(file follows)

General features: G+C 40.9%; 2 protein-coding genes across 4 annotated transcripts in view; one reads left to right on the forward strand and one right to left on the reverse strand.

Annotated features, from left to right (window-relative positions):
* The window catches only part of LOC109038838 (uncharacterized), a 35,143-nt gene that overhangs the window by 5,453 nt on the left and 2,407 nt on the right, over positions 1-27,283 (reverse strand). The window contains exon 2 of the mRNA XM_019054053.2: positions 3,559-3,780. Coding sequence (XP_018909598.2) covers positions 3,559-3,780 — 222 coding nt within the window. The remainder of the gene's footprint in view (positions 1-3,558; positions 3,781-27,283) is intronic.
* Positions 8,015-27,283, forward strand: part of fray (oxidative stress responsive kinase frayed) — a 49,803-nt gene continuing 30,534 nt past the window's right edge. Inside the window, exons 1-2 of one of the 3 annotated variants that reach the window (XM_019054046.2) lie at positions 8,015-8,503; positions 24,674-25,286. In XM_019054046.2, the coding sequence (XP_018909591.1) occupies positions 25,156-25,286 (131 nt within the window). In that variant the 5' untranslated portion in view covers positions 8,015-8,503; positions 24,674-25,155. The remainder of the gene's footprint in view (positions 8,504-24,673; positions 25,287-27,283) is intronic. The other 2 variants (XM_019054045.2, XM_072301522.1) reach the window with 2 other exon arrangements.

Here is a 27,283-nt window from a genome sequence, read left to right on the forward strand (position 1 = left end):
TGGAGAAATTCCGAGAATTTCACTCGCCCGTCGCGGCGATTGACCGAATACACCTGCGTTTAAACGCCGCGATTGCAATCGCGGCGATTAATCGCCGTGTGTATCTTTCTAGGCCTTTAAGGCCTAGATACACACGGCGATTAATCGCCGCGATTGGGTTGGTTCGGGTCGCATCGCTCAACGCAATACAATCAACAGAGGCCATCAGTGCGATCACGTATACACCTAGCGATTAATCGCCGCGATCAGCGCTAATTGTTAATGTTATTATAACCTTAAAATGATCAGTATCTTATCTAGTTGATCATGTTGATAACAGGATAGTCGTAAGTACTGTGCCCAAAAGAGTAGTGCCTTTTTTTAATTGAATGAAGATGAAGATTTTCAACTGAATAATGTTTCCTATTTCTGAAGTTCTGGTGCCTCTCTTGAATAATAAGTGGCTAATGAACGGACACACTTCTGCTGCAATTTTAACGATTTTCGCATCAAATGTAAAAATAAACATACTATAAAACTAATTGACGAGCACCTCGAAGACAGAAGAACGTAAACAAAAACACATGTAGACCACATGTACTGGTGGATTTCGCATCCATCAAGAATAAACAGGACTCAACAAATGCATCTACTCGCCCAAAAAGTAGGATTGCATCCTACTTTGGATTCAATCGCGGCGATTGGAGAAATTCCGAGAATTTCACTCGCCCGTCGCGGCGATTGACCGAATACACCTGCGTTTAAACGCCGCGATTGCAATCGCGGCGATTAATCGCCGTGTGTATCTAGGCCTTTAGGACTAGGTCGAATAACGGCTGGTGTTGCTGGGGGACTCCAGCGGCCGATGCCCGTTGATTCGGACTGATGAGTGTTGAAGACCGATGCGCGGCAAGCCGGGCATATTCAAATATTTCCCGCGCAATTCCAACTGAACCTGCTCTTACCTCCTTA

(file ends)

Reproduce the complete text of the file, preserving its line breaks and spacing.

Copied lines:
General features: G+C 40.9%; 2 protein-coding genes across 4 annotated transcripts in view; one reads left to right on the forward strand and one right to left on the reverse strand.

Annotated features, from left to right (window-relative positions):
* The window catches only part of LOC109038838 (uncharacterized), a 35,143-nt gene that overhangs the window by 5,453 nt on the left and 2,407 nt on the right, over positions 1-27,283 (reverse strand). The window contains exon 2 of the mRNA XM_019054053.2: positions 3,559-3,780. Coding sequence (XP_018909598.2) covers positions 3,559-3,780 — 222 coding nt within the window. The remainder of the gene's footprint in view (positions 1-3,558; positions 3,781-27,283) is intronic.
* Positions 8,015-27,283, forward strand: part of fray (oxidative stress responsive kinase frayed) — a 49,803-nt gene continuing 30,534 nt past the window's right edge. Inside the window, exons 1-2 of one of the 3 annotated variants that reach the window (XM_019054046.2) lie at positions 8,015-8,503; positions 24,674-25,286. In XM_019054046.2, the coding sequence (XP_018909591.1) occupies positions 25,156-25,286 (131 nt within the window). In that variant the 5' untranslated portion in view covers positions 8,015-8,503; positions 24,674-25,155. The remainder of the gene's footprint in view (positions 8,504-24,673; positions 25,287-27,283) is intronic. The other 2 variants (XM_019054045.2, XM_072301522.1) reach the window with 2 other exon arrangements.

Here is a 27,283-nt window from a genome sequence, read left to right on the forward strand (position 1 = left end):
TGGAGAAATTCCGAGAATTTCACTCGCCCGTCGCGGCGATTGACCGAATACACCTGCGTTTAAACGCCGCGATTGCAATCGCGGCGATTAATCGCCGTGTGTATCTTTCTAGGCCTTTAAGGCCTAGATACACACGGCGATTAATCGCCGCGATTGGGTTGGTTCGGGTCGCATCGCTCAACGCAATACAATCAACAGAGGCCATCAGTGCGATCACGTATACACCTAGCGATTAATCGCCGCGATCAGCGCTAATTGTTAATGTTATTATAACCTTAAAATGATCAGTATCTTATCTAGTTGATCATGTTGATAACAGGATAGTCGTAAGTACTGTGCCCAAAAGAGTAGTGCCTTTTTTTAATTGAATGAAGATGAAGATTTTCAACTGAATAATGTTTCCTATTTCTGAAGTTCTGGTGCCTCTCTTGAATAATAAGTGGCTAATGAACGGACACACTTCTGCTGCAATTTTAACGATTTTCGCATCAAATGTAAAAATAAACATACTATAAAACTAATTGACGAGCACCTCGAAGACAGAAGAACGTAAACAAAAACACATGTAGACCACATGTACTGGTGGATTTCGCATCCATCAAGAATAAACAGGACTCAACAAATGCATCTACTCGCCCAAAAAGTAGGATTGCATCCTACTTTGGATTCAATCGCGGCGATTGGAGAAATTCCGAGAATTTCACTCGCCCGTCGCGGCGATTGACCGAATACACCTGCGTTTAAACGCCGCGATTGCAATCGCGGCGATTAATCGCCGTGTGTATCTAGGCCTTTAGGACTAGGTCGAATAACGGCTGGTGTTGCTGGGGGACTCCAGCGGCCGATGCCCGTTGATTCGGACTGATGAGTGTTGAAGACCGATGCGCGGCAAGCCGGGCATATTCAAATATTTCCCGCGCAATTCCAACTGAACCTGCTCTTACCTCCTTA